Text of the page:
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welcome back. a pro trump lawyer who pushed baseless voter fraud cons conspiracies in court is now the subject of a voter fraud investigation in the state of georgia. secretary of state's office there is now investigating whether the attorney lynwood was a legal resident when he voted there in november. >> false fraud claims are now fueling gop efforts to roll back, to restrict voter access. more than 100 gills that would restrict voting are moving through several state legislatures. joining us, john avlon, cnn senior political analysts. state legislatures in 28 states pursuing 106 bills that would restrict voting access. i found the comments of a republican from georgia kind of speaking with her outside voice here that gets at the
motivation. she said they don't have to change all of them, the election laws, but they've got to change the major parts of them so we at least have a shot at winning. does that reveal the motivation behind this, that this is about more voting equals more democrats voting? >> 100%. that was the gop chair of gwinnett county in georgia. she said the quiet part out loud, they need to put the changes so republicans would have a shot at winning. it's about trying to raise the bar for participation and make it more difficult. specifically it's about things like requiring automatic absentee ballots to be cast for people over 75, just really make it more difficult for more people to participate. that's the constant pattern we are seeing across these various states. in some cases republicans trying to overturn rules they passed in earlier iterations. it's impossible to look at this honestly and not see an attempt to rig the system. as you pointed out, it's exxon sper see theory bootstrapping
which is to say they're ripping off the president's repeated claims of voter fraud and saying that confusion requires reticketing the number of people voting. >> and getting rid of drop off boxes. this would be, if they're successful, rolling back almost all of what stacey abrams was able to do over the last six years. do you think they'll be successful in doing that? who is going to decide here? >> this is a case of a republican legislature trying to muzzle -- in fact, trying to overturn or undo what space zee abrams did very successfully, to help flip the state in the senate vote, says all you need to know. i think ultimately this is about a discomfort with a full participation in democracy. the voters ultimately get their call. the fact that so many state legislatures are controlled by republicans, trying to put their
thumb on the scale to retain power, speaks to the deeper problem in our politics right now. a lot of false claims about voter fraud, to justify moves that are naked power grabs trying to restrict the number of people who vote and participate. >> even conservatives have called this out. george will has called it straight-up voter suppression. state legislatures have enormous power to set these rules. can they be challenged in court by democrats? >> they can be challenged in court. there's a long history of voter suppression being pushed through in the south in particular, and on the counterveiling force, also, democrats trying to push forward the for the people act, hr-1 in the house and senate to try to enshrine a lot of voting rights that have been eroded over the years, including automatic voter registration. these two state level versus federal level efforts are on a collision course. it speaks to the larger thing we need to deal with as a country which is to strengthen our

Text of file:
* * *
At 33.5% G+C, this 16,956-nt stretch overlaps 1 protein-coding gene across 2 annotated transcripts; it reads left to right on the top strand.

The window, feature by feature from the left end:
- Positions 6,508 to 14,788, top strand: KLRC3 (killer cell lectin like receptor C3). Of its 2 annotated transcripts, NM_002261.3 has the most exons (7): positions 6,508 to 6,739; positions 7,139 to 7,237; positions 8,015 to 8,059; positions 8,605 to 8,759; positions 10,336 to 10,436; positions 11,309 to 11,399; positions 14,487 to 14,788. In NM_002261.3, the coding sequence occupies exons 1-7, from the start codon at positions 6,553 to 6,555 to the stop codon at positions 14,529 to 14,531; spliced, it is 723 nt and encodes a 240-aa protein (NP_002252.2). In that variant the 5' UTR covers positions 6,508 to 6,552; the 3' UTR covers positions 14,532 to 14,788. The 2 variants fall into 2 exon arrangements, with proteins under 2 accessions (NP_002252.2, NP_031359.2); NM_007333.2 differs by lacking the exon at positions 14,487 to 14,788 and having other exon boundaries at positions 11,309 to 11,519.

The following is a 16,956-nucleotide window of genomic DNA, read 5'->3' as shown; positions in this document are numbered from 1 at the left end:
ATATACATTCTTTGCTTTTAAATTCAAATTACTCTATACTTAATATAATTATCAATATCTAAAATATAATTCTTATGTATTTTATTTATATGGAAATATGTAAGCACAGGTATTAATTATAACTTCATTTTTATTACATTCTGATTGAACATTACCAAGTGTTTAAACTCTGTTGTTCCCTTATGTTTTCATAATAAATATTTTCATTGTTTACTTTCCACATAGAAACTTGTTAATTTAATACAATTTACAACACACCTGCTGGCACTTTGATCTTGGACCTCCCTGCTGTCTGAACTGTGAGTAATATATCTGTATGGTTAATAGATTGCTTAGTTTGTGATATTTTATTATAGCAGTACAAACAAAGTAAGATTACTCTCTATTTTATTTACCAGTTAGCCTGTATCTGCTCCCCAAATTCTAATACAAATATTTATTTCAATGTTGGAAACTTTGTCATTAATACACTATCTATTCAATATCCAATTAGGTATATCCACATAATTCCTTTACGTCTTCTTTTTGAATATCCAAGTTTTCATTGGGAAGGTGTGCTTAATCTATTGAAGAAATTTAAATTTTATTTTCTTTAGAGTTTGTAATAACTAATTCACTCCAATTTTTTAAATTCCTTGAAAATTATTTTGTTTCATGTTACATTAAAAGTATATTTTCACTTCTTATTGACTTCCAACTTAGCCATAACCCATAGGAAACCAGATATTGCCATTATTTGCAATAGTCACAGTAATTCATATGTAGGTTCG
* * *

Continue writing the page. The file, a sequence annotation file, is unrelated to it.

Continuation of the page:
democracy, strengthen the guardrails. we've seen the evidence of why it's needed in recent years. >> we know, john avlon, you'll be keeping them honest all along with your reality checks it's important people know it's happening and happening right now. >> absolutely. thanks, guys. next hour, an officer killed in the u.s. capitol attack will be honored inside that very building there, the very building he took an oath to protect, died protecting. we're going to take you there live for a solemn ceremony next.
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this hour from the senate where senate majority leader chuck schumer made an announcement that a power-sharing agreement between the two parties has been reached. here is what he said just moments ago. >> i am happy to report this morning that the leadership of both parties have finalized the organizing resolution for the senate. we will pass the resolution through the senate today which means that committees can promptly set up and get to work with democrats holding the gavels. >> also today, critical moment for the republican party. the future of the gop really hanging on the fate of two congresswomen, both right now facing rebuke for strikingly different reasons. liz cheney because she voted her conscience in voting to impeach former president trump, and marjorie taylor greene who has continued to push dangerous conspiracy theories. republicans are split over what should happen next wit